First Amendment Essay


My name is Leila Fletcher, and I’m a 14-year-old staff writer at Simpson Street Free Press (SSFP). I began working at the Free Press in 2013. I have always enjoyed writing and, since I started working at SSFP, my passion for journalism and reporting has soared. My new journalistic knowledge has also helped raise my interest in and awareness of social issues in my community. As a young journalist, I believe that freedom of the press is not just important—but crucial—for American citizens’ knowledge of the world around them.

In 1791, the First Amendment was added to the Bill of Rights. It reads: “Congress shall make no law respecting an establishment of religion, or prohibiting the free exercise thereof; or abridging the freedom of speech, or of the press; or the right of the people peaceably to assemble, and to petition the government for a redress of grievances.” Even more relevant today, this amendment and its principles are of the utmost importance to my generation.

Despite the importance of maintaining a free press, the general indifference of my generation challenges our First Amendment rights. Most teenagers I have encountered are more interested in the latest song on the radio, the newest episode of their favorite show, or their friends’ latest posts on social media than the local or national news. Many high schoolers spend the majority of their time at school and do not want to use the little free time they have pumping more facts into their brains. The small amount of news most teens do come across is usually on social media sites like Facebook and Twitter. Because of their apparent lack of interest in the news—in addition to news sources competing with entertainment sources—fewer teens today will likely be inspired to become journalists.

The apathetic attitude presented by many people my age may also increase the problems facing newspapers today. If people do not seek information from a newspaper, it will not be circulated. Without circulation, coupled with the loss of money typically generated by advertisers, a newspaper agency will lose income. Consequently, the agency will be unable to pay its employees, thus leading to the ultimate demise of the publication.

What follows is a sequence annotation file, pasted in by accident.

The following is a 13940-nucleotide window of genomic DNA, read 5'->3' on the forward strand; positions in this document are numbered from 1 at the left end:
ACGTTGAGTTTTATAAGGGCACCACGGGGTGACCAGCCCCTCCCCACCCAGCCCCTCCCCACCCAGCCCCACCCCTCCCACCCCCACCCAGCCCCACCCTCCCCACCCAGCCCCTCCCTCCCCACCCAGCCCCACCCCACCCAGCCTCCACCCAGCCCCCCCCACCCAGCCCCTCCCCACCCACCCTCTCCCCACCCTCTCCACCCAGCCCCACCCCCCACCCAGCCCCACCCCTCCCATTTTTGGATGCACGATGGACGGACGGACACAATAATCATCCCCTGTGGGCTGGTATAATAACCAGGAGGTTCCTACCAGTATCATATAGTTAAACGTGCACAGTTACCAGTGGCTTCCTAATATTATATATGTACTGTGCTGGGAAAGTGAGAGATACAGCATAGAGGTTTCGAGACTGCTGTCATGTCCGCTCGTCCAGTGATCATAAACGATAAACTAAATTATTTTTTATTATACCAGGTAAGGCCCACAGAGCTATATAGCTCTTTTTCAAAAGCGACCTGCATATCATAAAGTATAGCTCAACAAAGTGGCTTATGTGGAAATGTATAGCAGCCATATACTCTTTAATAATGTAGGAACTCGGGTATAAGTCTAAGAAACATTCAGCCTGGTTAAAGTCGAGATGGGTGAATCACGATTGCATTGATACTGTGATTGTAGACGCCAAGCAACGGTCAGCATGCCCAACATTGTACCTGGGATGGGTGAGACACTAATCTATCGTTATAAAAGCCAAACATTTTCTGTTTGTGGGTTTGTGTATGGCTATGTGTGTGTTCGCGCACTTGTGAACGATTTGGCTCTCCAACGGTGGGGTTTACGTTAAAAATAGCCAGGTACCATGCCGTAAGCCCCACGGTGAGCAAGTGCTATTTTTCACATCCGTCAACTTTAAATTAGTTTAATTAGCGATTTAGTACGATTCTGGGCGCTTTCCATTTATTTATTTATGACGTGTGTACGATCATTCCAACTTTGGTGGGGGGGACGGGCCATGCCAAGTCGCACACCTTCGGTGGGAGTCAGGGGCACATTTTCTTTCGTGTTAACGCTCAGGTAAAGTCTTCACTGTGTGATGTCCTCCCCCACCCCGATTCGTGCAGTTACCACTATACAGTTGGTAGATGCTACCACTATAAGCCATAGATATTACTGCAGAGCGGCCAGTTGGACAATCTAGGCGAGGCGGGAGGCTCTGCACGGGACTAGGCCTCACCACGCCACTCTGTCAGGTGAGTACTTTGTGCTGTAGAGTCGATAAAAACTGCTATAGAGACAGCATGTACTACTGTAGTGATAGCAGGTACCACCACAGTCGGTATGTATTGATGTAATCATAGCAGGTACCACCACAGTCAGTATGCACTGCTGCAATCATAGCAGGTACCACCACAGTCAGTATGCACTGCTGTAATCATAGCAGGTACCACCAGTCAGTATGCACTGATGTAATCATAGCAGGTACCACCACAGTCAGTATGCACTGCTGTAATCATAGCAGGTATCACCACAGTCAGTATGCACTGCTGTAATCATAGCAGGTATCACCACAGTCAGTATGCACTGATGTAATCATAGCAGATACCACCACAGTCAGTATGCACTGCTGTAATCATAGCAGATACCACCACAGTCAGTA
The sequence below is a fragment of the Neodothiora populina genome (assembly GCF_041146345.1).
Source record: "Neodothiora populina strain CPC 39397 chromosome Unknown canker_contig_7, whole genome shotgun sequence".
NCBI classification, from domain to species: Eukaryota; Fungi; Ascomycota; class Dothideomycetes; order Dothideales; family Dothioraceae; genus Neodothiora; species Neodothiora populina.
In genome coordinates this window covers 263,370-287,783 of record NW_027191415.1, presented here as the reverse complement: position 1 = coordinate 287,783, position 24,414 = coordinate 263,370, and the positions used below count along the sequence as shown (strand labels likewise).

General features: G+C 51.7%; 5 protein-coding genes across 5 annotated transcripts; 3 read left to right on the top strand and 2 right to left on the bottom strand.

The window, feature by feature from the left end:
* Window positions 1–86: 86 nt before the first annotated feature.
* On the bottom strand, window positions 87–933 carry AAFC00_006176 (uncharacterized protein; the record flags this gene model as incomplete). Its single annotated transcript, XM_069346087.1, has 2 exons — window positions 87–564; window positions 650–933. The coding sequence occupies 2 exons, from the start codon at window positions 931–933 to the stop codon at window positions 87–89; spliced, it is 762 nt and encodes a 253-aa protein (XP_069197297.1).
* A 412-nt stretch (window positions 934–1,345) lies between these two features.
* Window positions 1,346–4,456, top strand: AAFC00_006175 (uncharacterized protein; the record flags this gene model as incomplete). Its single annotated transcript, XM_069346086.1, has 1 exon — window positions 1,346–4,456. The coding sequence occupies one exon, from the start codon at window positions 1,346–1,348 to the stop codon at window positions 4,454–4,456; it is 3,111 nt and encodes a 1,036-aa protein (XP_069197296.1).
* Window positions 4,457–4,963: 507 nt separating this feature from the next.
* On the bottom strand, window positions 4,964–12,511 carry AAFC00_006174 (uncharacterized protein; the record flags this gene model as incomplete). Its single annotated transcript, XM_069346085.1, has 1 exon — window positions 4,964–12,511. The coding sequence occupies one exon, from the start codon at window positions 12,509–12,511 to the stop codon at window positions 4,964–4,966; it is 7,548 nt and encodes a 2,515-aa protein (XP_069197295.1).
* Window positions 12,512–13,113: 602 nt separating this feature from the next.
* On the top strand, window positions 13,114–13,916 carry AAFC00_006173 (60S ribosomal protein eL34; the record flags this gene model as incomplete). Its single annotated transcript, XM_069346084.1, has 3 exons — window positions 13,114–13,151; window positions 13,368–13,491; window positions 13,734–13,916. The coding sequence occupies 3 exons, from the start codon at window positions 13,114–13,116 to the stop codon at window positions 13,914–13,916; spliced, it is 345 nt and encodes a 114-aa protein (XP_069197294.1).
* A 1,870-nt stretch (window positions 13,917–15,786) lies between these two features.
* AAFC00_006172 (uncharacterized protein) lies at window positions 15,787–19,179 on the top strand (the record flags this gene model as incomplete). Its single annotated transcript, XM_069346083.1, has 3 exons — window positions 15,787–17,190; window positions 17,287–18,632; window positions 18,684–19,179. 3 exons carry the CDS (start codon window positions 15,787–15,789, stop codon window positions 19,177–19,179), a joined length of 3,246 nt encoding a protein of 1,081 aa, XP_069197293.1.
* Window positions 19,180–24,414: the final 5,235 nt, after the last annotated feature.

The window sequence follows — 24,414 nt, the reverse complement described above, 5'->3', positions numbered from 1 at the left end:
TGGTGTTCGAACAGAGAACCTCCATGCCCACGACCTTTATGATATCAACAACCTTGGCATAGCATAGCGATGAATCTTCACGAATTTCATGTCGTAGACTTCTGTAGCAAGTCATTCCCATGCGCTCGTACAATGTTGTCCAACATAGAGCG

Republican presidential candidate Donald Trump presents another looming threat to our country's free press. Trump stated that if he becomes president, he will repeal libel laws. Further, if and when anything is published that he does not like, he plans to sue the reporting journalist and publisher to “win lots of money.” Such statements attack the First Amendment by endangering both the freedom of speech and the freedom of the press.

If the United States did not allow the freedom of the press, society would not be able to access legitimate information about current, global issues. Presently, journalists are able to report about nearly everything, from the latest political rally to the Super Bowl. Moreover, journalists can write for a large agency, such as The New York Times or The Chicago Tribune, or they can free-lance and write pieces entirely of their own choosing.

As news consumers, the American public can access information on a wide variety of subjects that is expressed by journalists with varying opinions. These differences in perspective collectively enrich our own points of view. Trump's threat to control the press would result in the proliferation of one-sided, biased news.

To maintain a free press, young people must get involved in reading, talking about, and responding to what they learn in the news. Long-standing journalistic values must be and can be upheld by my generation. Adolescents need to feel motivated to analyze events critically and become interested in reporting.

One way to spark young peoples’ enthusiasm in journalism is to support programs like Simpson Street Free Press. Here, students gain practical, hands-on experience conducting research, writing articles, and functioning in a professional newsroom environment.

Due to my work at the Free Press, I now realize how vital journalism and the freedom of the press are to our democracy. The First Amendment is even more important today as the press fights to keep the public interested in current events. The dwindling of the press’ influence over the general public would certainly narrow Americans' way of viewing the world. However, stimulating my generation's interest in journalism can restore the strength of the press. I want to continue to live—and raise my future children—in a community that is educated and aware of its place in the world, in a community shaped by the values propagated in the First Amendment.

Great work on this piece, Leila! It was a joy to watch you develop this story over the past couple of months. Fantastic job! – MckennaMadison, WI (2016-05-07 12:37)
Mature reasoning and writing on this, Leila. The Fourth Estate is a little less wobbly with people like you in it, and behind it. And mind you, it's a vicious circle. With consolidation of media increasingly owned by remote for-profit entities, content is impoverished and reader interest naturally diminishes. Keep that light beam of yours on high! – Marnie SchulenburgMadison (2016-05-29 11:11)
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